by Jacqui English, E-Commerce Officer, St. Vincent & the Grenadines Tourism Authority
The bus headed from Kingstown, St. Vincent to Dark View Falls, filled with staff members from the Ministry of Tourism, St. Vincent & the Grenadines Tourism Authority, and the National Parks Rivers & Beaches Authority. It was Tourism Week, and our mission of the day was to clean up Dark View Falls after the recent passage of Hurricane Tomas.
Our one and half hour picturesque journey presented scenes of fishing boats in Layou, yachts anchored in Wallilabou and Cumberland Bay, fishing seines at Barrouallie’s jetty, and a few goats and cows along the way. As we passed through Wallilabou, tourists were seen walking towards the Heritage Park, probably anticipating a dip at Wallilabou’s waterfall.
As we continued along the meandering roadway and approached misty mountains, the cool change in temperature was detected. All along the route, the apparent telltale signs on the landscape from Hurricane Tomas became increasingly evident.
Upon arrival at Dark View Falls, some persons stood in awe, amazed at the aftermath images of Hurricane Tomas. The grand overhead bamboo archway had disappeared, broken trees, branches and leaves fell everywhere. Yet, swaying proudly amidst all this was the sturdily built suspended bamboo bridge, leading towards the waterfalls.Dark View Falls is an eco-adventure for visitors, as well as a popular picnic site for locals. This spectacular site boasts three waterfalls, along with a pool for bathing, a welcome booth, vending kiosks, and washrooms.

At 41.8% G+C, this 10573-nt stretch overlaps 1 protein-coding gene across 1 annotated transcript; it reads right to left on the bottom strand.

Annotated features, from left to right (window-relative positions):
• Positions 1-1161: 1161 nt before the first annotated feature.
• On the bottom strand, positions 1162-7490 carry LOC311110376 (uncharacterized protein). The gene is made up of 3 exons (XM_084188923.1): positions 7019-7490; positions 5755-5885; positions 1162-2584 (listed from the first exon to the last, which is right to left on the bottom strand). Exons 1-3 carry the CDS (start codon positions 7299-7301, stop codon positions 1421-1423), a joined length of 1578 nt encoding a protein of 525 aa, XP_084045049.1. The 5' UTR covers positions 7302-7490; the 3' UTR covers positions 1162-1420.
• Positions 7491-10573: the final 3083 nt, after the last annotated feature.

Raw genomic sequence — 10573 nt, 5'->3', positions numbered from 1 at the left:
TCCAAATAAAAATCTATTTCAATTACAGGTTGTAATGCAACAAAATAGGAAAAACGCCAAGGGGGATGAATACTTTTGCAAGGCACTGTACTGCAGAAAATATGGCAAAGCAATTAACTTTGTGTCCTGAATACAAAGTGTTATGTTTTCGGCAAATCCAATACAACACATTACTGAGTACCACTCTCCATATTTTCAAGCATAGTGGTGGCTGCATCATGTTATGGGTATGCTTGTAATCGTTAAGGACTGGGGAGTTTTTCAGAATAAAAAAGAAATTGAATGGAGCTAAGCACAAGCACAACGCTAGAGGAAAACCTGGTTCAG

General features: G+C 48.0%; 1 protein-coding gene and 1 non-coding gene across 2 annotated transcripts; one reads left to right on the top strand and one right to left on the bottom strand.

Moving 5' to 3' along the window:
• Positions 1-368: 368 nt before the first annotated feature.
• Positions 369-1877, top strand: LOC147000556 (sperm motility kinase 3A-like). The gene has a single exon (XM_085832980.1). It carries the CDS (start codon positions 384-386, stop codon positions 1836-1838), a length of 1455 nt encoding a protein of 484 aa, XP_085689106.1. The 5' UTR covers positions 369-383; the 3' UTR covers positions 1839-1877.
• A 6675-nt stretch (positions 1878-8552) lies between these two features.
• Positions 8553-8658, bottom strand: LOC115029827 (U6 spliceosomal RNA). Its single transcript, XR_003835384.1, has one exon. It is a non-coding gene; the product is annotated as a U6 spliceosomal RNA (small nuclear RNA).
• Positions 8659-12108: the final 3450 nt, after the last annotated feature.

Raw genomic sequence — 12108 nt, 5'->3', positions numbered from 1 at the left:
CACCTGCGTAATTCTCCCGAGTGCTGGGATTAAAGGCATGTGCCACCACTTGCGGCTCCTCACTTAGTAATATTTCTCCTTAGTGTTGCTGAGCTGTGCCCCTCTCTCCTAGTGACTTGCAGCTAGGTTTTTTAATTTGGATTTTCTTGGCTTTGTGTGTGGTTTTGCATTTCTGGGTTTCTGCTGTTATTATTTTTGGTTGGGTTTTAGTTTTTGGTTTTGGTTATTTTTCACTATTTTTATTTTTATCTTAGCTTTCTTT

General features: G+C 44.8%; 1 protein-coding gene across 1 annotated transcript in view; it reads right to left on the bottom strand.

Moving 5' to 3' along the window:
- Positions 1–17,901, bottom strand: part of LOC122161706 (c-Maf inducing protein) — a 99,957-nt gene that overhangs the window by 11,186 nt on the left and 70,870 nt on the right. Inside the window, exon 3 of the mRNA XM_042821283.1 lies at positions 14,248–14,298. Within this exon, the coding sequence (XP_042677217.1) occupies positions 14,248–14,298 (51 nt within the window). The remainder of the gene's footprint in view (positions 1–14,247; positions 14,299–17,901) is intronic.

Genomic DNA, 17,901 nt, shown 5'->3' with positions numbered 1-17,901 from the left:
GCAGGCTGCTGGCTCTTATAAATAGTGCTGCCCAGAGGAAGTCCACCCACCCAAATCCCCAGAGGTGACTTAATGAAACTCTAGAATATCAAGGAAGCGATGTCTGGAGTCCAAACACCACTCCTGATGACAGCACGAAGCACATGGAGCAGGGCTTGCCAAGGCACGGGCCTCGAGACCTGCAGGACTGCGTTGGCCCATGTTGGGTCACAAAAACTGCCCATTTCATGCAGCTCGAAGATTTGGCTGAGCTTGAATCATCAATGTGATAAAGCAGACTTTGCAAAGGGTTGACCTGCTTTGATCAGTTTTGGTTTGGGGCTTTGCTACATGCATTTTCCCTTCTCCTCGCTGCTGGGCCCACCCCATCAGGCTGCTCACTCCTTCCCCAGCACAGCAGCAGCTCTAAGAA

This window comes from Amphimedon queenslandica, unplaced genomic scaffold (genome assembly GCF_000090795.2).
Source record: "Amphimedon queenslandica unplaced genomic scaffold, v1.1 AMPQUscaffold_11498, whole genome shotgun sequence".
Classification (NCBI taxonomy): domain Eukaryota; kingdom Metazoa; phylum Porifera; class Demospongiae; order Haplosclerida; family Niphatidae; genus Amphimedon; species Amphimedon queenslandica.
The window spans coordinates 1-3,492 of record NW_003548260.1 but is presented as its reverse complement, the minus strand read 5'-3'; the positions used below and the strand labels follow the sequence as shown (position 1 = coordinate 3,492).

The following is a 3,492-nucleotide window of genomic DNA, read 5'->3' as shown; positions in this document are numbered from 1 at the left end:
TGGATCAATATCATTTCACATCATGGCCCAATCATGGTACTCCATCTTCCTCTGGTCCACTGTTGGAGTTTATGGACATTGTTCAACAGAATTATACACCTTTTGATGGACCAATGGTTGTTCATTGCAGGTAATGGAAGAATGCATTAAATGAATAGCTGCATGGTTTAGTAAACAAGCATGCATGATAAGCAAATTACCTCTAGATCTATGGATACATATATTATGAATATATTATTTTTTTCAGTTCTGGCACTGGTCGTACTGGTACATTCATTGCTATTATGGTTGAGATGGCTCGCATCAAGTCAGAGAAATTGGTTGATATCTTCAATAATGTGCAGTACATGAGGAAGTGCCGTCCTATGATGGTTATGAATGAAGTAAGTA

Persons drifted off into sub-groups to commence chores of chopping, sawing, and hauling broken bamboo and branches into designated areas. Some individuals raked soggy leaves arduously. While others assembled to cook an outdoor meal on coal-pots. Also, personnel from the electrical service company were seen busily repairing damaged electrical poles. Throughout all of this, a group of visitors appeared from the trail behind the waterfall, as they trekked their way towards a vehicle.Unfortunately, our clean up was interrupted by a downpour of rain, followed by persistent showers. This break provided the opportunity for rewards of an outdoor lunch of soup (boil-up) and pelau, along with a cool dip in the waterfall.
As I got ready to depart Dark View for the 24 mile drive to Kingstown, I was rather comforted by the knowledgeable Park Ranger, Maxwell ‘Erasto’ Robertson, who informed us that the bamboo arcade should grow back after a few years.